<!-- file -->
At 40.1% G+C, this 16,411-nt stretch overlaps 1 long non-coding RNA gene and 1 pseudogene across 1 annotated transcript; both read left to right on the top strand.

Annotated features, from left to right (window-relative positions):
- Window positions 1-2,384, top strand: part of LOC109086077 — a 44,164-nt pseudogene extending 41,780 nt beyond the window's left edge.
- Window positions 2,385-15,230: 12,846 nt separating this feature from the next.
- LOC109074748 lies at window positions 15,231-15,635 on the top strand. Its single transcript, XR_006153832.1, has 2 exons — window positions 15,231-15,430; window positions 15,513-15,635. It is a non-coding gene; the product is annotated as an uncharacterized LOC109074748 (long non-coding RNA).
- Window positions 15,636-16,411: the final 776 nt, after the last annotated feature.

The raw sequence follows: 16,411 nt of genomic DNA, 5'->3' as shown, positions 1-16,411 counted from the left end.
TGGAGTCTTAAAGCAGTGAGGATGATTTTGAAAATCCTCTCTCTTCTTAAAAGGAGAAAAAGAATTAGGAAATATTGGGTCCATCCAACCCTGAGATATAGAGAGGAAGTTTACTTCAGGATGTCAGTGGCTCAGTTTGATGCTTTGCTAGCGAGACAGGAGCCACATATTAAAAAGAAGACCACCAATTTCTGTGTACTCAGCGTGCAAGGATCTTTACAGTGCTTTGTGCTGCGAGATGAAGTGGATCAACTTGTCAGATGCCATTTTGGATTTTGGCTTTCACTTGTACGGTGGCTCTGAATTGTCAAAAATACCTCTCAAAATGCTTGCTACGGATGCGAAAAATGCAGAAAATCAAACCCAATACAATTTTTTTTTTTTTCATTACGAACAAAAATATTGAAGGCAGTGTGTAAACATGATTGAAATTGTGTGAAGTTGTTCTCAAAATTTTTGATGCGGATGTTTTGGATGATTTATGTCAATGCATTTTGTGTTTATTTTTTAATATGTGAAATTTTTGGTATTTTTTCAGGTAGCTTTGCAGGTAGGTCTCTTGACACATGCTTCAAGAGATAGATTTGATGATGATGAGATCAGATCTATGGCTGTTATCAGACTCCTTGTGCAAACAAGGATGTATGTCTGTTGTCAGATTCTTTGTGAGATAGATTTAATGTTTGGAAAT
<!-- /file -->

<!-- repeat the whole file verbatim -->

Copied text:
At 40.1% G+C, this 16,411-nt stretch overlaps 1 long non-coding RNA gene and 1 pseudogene across 1 annotated transcript; both read left to right on the top strand.

Annotated features, from left to right (window-relative positions):
- Window positions 1-2,384, top strand: part of LOC109086077 — a 44,164-nt pseudogene extending 41,780 nt beyond the window's left edge.
- Window positions 2,385-15,230: 12,846 nt separating this feature from the next.
- LOC109074748 lies at window positions 15,231-15,635 on the top strand. Its single transcript, XR_006153832.1, has 2 exons — window positions 15,231-15,430; window positions 15,513-15,635. It is a non-coding gene; the product is annotated as an uncharacterized LOC109074748 (long non-coding RNA).
- Window positions 15,636-16,411: the final 776 nt, after the last annotated feature.

The raw sequence follows: 16,411 nt of genomic DNA, 5'->3' as shown, positions 1-16,411 counted from the left end.
TGGAGTCTTAAAGCAGTGAGGATGATTTTGAAAATCCTCTCTCTTCTTAAAAGGAGAAAAAGAATTAGGAAATATTGGGTCCATCCAACCCTGAGATATAGAGAGGAAGTTTACTTCAGGATGTCAGTGGCTCAGTTTGATGCTTTGCTAGCGAGACAGGAGCCACATATTAAAAAGAAGACCACCAATTTCTGTGTACTCAGCGTGCAAGGATCTTTACAGTGCTTTGTGCTGCGAGATGAAGTGGATCAACTTGTCAGATGCCATTTTGGATTTTGGCTTTCACTTGTACGGTGGCTCTGAATTGTCAAAAATACCTCTCAAAATGCTTGCTACGGATGCGAAAAATGCAGAAAATCAAACCCAATACAATTTTTTTTTTTTTCATTACGAACAAAAATATTGAAGGCAGTGTGTAAACATGATTGAAATTGTGTGAAGTTGTTCTCAAAATTTTTGATGCGGATGTTTTGGATGATTTATGTCAATGCATTTTGTGTTTATTTTTTAATATGTGAAATTTTTGGTATTTTTTCAGGTAGCTTTGCAGGTAGGTCTCTTGACACATGCTTCAAGAGATAGATTTGATGATGATGAGATCAGATCTATGGCTGTTATCAGACTCCTTGTGCAAACAAGGATGTATGTCTGTTGTCAGATTCTTTGTGAGATAGATTTAATGTTTGGAAAT